Economic Development

Economic Development Office Executive 288 Central Ave
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(603) 516-6043

Monday - Friday

8 a.m. to 4 p.m.

Website

Dan BarufaldiDirector603-516-6043
Reid WestonEconomic Assistant603-516-1560
Dan Barufaldi

The City of Dover's office of Economic Development, under Director Daniel Barufaldi, works with the Dover Business and Development Authority to promote a strong, healthy and desirable business community in Dover.

For more information, contact the office of Economic Development, or visit locateindovernh.com.

Other helpful contact information:

City of Dover Planning and Community Service Department:
Phone: (603) 516-6008

Greater Dover Chamber of Commerce
Phone: (603) 742-2218
www.dovernh.org

Dover Main Street
Phone: (603) 740-6435
dovermainstreet.org

Southeast Economic Development Corporation of New Hampshire
Phone: (603) 749-2221 or (603) 749-2211
www.sedcnh.org


What is Economic Development?

The term economic development means different things to different people. To some, it is shoring up the property tax base or attracting new businesses; to others, it means controlling growth or managing land use; and to others, it means renovating and restoring obsolete factories, stores or houses and providing new infrastructure to attract investment into the community. In Dover, economic development is, first and foremost, a process intended to foster a vibrant and attractive community where people come together to live, work and visit.

Why is Economic Development important?

The goals of any economic development program are to protect and strengthen the economic health and viability of a community. From these goals are various objectives such as jobs creation, property tax base expansion, personal income growth, increased educational attainment of the population, diversification of the existing economic base, and a continuing ability to properly maintain and improve the condition and capacity of the public’s infrastructure. Ultimately in working towards the goals and achieving the objectives involved in local economic development, Dover will be able to sustain and improve upon the overall quality of life shared by its population whether they are residents, employees, business owners and/or visitors.

Who is involved in Economic Development?

Numerous public and private entities play a role in shaping and contributing to Dover’s economic development process. Key local players in facilitating economic development here in Dover include the leadership of the City Council, the Dover Business and Industrial Development Authority, and the Dover Planning Board, along many other entities including the Greater Chamber of Commerce, Dover Main Street and the Dover Housing Authority. State agencies involved include the State of New Hampshire Department of Resources and Economic Development, Business Finance Authority, and Pease Development Authority, along with expertise available through the programs provided by the International Trade Resource Center, the US Rural Development Agency and the Small Business Administration. The involvement of educators from our local public and private schools, including the New Hampshire vocational technical colleges, the University of New Hampshire, and other post secondary education programs also are important contributors.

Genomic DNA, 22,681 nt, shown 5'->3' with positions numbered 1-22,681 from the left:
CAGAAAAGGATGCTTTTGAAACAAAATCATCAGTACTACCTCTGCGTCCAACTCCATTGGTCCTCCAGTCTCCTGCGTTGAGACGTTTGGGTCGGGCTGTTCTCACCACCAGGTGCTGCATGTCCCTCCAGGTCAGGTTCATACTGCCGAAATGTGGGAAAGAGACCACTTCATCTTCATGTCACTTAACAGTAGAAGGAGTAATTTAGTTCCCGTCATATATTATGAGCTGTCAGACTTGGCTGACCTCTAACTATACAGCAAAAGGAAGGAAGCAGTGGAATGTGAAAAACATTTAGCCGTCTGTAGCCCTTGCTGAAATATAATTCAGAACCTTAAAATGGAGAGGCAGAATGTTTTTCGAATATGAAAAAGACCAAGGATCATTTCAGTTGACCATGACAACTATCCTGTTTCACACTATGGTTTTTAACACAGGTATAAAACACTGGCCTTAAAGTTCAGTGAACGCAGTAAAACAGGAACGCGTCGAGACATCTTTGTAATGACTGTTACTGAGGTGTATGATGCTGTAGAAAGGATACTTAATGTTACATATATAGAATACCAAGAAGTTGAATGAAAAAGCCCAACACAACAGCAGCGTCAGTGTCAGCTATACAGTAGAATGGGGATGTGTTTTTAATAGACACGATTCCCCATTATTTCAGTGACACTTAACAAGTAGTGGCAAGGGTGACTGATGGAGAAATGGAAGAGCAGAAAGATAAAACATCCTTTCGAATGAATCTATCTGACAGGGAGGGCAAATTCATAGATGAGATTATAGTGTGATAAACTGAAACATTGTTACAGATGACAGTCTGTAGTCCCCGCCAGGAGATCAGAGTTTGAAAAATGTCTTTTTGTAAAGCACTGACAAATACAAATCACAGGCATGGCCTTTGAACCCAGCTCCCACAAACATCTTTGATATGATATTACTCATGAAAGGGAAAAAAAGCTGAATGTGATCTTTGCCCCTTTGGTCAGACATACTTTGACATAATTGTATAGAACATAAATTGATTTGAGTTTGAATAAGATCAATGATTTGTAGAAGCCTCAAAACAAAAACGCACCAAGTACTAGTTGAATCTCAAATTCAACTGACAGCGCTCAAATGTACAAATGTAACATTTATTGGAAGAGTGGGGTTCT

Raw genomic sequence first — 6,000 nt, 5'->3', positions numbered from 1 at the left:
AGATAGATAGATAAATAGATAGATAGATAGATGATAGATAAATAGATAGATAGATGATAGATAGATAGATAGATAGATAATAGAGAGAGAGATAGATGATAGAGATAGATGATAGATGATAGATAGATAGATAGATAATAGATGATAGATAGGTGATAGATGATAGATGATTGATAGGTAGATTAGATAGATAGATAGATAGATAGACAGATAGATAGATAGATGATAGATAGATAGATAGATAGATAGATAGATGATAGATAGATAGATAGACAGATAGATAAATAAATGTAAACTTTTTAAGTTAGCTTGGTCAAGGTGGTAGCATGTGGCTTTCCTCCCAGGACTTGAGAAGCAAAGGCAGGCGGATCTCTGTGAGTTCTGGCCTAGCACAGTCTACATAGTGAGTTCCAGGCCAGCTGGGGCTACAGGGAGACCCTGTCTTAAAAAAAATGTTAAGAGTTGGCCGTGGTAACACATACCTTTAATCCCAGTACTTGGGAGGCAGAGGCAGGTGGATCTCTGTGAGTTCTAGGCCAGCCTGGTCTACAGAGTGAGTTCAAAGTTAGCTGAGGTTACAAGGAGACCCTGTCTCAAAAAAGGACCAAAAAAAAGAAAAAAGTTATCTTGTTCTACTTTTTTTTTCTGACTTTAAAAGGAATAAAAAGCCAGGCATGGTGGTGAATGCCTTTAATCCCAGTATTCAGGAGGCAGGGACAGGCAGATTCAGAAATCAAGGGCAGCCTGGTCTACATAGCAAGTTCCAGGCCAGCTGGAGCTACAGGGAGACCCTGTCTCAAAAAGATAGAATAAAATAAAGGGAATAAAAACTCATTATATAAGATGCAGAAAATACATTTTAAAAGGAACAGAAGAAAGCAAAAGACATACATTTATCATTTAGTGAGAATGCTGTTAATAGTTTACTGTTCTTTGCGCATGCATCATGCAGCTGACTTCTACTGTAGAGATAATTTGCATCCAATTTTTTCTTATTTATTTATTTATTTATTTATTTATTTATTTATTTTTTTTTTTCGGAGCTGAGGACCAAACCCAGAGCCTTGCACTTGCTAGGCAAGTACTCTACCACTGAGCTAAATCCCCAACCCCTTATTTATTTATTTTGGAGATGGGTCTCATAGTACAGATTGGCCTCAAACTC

About Dover

As New Hampshire’s fastest-growing city, Dover is part of one of the most desirable regions in New England. Dover, New Hampshire is ranked one of the Top 100 Places to Live by CNN/Money Magazine.

The many restored mill buildings in the downtown and the potential for business park-type growth around the city’s outskirts make Dover a tantalizing target for all types of businesses––from independent startups to large corporations. Dover is part of one of the most desirable regions in New England––the New Hampshire Seacoast––yet Dover is still the Affordable Seacoast. Whether you are starting, relocating, or expanding a business in Dover, you’ll find the price is right for your enterprise––and for the families you employ.

Dover offers opportunities for all types of businesses. Prime downtown, and even waterfront, locations are still available, and perfect for retail, office space, and service enterprises.

Several industrial and business parks lie just outside the downtown. Opportunities here range from manufacturing and industry, to warehousing, shipping, service industries, office space, retail, and more. All offer major highway access and many have rail access.

Dover is within easy reach of four major airports, the Port of Portsmouth, and the Pease International Trade Zone. From Dover, you can do business with the enterprise next door, nationwide, or around the world.

Dover’s workforce is highly educated, skilled, and committed. (In fact, New Hampshire has the eighth highest technical content in its workforce in the nation.) Our mill heritage has imbued us with a strong work ethic, and the innovation and drive to continually reinvent ourselves and move forward. When the mills declined, Dover could have become another sad story of faded glory. But that was not the case. The people of Dover sought new enterprises, new ways to make the mills flourish, and an identity far beyond being just a “mill town.” The result has been a city reborn. Our downtown is more vibrant than ever. Our waterfront is alive with commerce, with recreation, with families enjoying parkland. Dover is strong, growing, with a future of unlimited potential.

Economic Action of Dover

Economic Action of Dover is a quarterly publication of the Dover Business and Industrial Development Authority and the Office of Economic Development.